10 Fascinating Facts About the Salem Witch House in Massachusetts
The Witch House in Salem, MA, attracts thousands of visitors every year, but its history is a lot more dark and complicated than meets the eye. The house is the only remaining structure that you can visit in Salem that has direct ties to the Salem witch trials of 1692. It was the home of Judge Jonathan Corwin, a local magistrate and civic leader who investigated the claims of witchcraft in town. He served on the Court of Oyer and Terminer, which ultimately led to the execution of 19 people for their "crimes," despite all 19 maintaining their innocence.
The house, which is located at 310 Essex Street, was purchased by Corwin in 1675. He lived there for nearly 40 years and it remained in his family until the mid-1800s. Because of its lasting impact on history, many museums around Salem have put together specialized overviews of the house, including the Salem Witch Museum, the Salem City Guide, and The Witch House. You can also check out photos from inside the house from people who have previously visited.
Whether you want to visit the famous spot on Halloween or learn more about the Salem witch trials, keep reading for 10 facts about the infamous witch house.
It's Open to the Public
The House Remained in the Corwin Family For Years
The house was owned by Judge Jonathan Corwin, and sources state that most of the pretrials for the Salem witch trials were actually conducted inside the house, labeling it as the "Witch House." After Corwin's death in 1718, it was continuously passed down in his family until the 1850s when it sold to a pharmacist named George Farrington who added a pharmacy to the side of the building. The house also later served as an antique store called the Witch House Antiques.
It Was Almost Destroyed
In 1944, some citizens of Salem wanted a fresh start and planned to tear the house down. However, another group of citizens (the Historic Salem Inc.) believed the house was essential to history and raised a total of $42,500 to restore the building.
A Book Was Written About the House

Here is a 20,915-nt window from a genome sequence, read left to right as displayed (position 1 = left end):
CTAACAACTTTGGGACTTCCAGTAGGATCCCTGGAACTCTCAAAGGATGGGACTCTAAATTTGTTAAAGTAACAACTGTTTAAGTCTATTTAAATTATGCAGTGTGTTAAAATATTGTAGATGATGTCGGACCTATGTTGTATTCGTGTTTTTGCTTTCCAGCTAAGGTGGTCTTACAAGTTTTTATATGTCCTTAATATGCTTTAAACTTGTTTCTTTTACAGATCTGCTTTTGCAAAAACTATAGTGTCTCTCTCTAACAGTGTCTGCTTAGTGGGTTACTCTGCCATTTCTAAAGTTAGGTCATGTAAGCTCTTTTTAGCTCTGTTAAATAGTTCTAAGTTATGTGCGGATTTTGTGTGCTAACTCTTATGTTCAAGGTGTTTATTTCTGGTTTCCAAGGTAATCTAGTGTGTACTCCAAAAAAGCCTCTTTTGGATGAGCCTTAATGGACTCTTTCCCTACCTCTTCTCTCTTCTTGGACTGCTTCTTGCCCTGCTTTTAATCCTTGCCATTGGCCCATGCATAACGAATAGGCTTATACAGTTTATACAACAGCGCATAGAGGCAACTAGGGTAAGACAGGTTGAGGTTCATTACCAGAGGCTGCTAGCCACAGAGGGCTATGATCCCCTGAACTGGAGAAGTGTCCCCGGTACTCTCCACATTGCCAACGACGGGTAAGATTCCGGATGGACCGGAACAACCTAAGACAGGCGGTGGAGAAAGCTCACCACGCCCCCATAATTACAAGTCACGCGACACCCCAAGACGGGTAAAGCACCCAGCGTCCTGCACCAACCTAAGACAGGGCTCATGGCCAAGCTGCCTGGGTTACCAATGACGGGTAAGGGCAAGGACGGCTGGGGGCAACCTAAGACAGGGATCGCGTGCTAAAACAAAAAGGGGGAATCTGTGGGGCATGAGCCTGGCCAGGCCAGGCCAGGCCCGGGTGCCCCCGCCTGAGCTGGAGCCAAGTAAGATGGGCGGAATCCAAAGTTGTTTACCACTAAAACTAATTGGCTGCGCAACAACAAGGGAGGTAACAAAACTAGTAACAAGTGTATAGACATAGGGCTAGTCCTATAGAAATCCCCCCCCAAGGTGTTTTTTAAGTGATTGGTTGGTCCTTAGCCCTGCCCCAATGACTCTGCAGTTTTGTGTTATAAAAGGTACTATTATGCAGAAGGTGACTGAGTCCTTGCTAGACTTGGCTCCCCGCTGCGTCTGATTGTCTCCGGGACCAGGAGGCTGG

The book Death in Salem: The Private Lives Behind the 1692 Witch Hunt was written about the use of the house for pretrials. Written by Diane Foulds, the story follows the Salem witch trials from a personal perspective. Each chapter is divided by stories told from the accusers, victims, judges, and citizens of Salem. Judge Corwin's chapter entails the pretrials that took place in the Witch House, which led to the deaths of 19 people.
Corwin's Mother-in-Law and Child Were Accused of Witchcraft
Margaret Thatcher, a wealthy woman who was also the mother-in-law of Judge Corwin, was accused of witchcraft by one of her servants but was never prosecuted. One of Corwin's children also faced witchcraft allegations after having "outbreaks" that included lashing-out, delusions, and seizures. Like Thatcher, this case was also dismissed.
The Appearance of Poppets
Poppets were believed to be powerful and mystical dolls in New England. Just like voodoo dolls, poppets would resemble those afflicted by witchcraft and be kept in jars as a symbol of being captured.
Bridget Bishop, one of the women executed in the witch trials, was accused of having poppets stuck with pins on her walls by men who worked on her house in 1685. According to the judges, this was a display of "counter-magic" that protected her, but instead these dolls were used against her in her trial as proof of murder against her two husbands.
It Inspired the Sanderson Sister House in Hocus Pocus
While the Salem Witch House doesn't make an appearance in Hocus Pocus despite the movie being filmed and based in Salem and involving witches, the house is located on the same block as Allison's mansion. It also most likely inspired the look of the Sanderson sisters' cottage (peep the similar looking windows and all-around eeriness).